Argonne researchers are exploring macroscale superlubricity to reduce and minimize friction. Even a modest 20 percent reduction in friction can significantly affect cost economics in terms of energy savings and environmental benefits.
Macroscopic friction and wear remain the primary modes of mechanical energy dissipation in moving mechanical assembles such as pumps, compressors, turbines etc. leading to unwanted material loss and wasted energy.
We demonstrate our observation of stable macroscale superlubricity while sliding graphene coated surface against diamon-like-coated counterface.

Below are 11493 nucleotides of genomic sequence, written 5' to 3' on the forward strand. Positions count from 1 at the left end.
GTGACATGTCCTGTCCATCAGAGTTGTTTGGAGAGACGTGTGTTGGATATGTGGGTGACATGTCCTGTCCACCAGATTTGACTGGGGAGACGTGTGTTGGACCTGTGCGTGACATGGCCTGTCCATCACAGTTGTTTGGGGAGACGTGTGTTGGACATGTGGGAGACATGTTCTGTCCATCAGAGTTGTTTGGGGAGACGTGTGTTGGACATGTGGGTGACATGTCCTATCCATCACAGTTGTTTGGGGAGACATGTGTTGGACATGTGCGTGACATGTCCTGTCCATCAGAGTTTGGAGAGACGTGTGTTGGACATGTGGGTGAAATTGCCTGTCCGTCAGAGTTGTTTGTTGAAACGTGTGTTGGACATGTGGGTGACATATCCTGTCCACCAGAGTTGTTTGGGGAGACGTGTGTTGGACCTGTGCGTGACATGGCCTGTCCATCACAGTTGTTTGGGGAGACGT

Friction and wear remain as the primary modes of mechanical energy dissipation in moving mechanical assemblies, thus it is desirable to minimize friction in a number of applications. We demonstrate that superlubricity can be realized at engineering scale when graphene is utilized in combination with nanodiamond particles and diamond-like carbon (DLC). Macroscopic superlubricity originates because graphene patches at a sliding interface wrap around nanodiamonds to form nanoscrolls with reduced contact area that slide against the DLC surface, achieving an incommensurate contact and significantly reduced coefficient of friction (~0.004). Atomistic simulations elucidate the overall mechanism and mesoscopic link bridging the nanoscale mechanics and macroscopic experimental observations.
Diana Berman, Sanket A. Deshmukh, Subramanian K. R. S. Sankaranarayanan, Ali Erdemir and Anirudha V. Sumant, “Macroscale Superlubricity Enabled by Graphene Nanoscroll Formation,” Science. DOI: 10.1126/science.1262024, Published Online May 14, 2015.